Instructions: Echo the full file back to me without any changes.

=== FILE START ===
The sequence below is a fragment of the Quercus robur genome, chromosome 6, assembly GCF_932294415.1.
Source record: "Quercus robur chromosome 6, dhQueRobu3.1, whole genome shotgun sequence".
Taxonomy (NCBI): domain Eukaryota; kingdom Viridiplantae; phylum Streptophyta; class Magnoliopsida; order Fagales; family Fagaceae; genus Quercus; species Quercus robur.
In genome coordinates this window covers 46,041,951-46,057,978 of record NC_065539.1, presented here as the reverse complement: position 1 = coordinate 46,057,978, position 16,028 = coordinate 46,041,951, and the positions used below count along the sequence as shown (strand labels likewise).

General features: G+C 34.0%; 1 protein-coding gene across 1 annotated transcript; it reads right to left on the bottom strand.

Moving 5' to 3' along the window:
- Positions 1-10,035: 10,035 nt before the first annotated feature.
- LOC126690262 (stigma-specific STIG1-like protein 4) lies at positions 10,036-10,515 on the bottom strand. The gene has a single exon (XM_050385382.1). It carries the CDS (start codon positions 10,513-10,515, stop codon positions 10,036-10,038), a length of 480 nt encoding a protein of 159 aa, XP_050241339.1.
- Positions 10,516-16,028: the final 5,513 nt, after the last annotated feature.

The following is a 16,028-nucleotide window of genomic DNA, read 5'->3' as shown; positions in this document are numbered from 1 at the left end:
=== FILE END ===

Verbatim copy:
The sequence below is a fragment of the Quercus robur genome, chromosome 6, assembly GCF_932294415.1.
Source record: "Quercus robur chromosome 6, dhQueRobu3.1, whole genome shotgun sequence".
Taxonomy (NCBI): domain Eukaryota; kingdom Viridiplantae; phylum Streptophyta; class Magnoliopsida; order Fagales; family Fagaceae; genus Quercus; species Quercus robur.
In genome coordinates this window covers 46,041,951-46,057,978 of record NC_065539.1, presented here as the reverse complement: position 1 = coordinate 46,057,978, position 16,028 = coordinate 46,041,951, and the positions used below count along the sequence as shown (strand labels likewise).

General features: G+C 34.0%; 1 protein-coding gene across 1 annotated transcript; it reads right to left on the bottom strand.

Moving 5' to 3' along the window:
- Positions 1-10,035: 10,035 nt before the first annotated feature.
- LOC126690262 (stigma-specific STIG1-like protein 4) lies at positions 10,036-10,515 on the bottom strand. The gene has a single exon (XM_050385382.1). It carries the CDS (start codon positions 10,513-10,515, stop codon positions 10,036-10,038), a length of 480 nt encoding a protein of 159 aa, XP_050241339.1.
- Positions 10,516-16,028: the final 5,513 nt, after the last annotated feature.

The following is a 16,028-nucleotide window of genomic DNA, read 5'->3' as shown; positions in this document are numbered from 1 at the left end: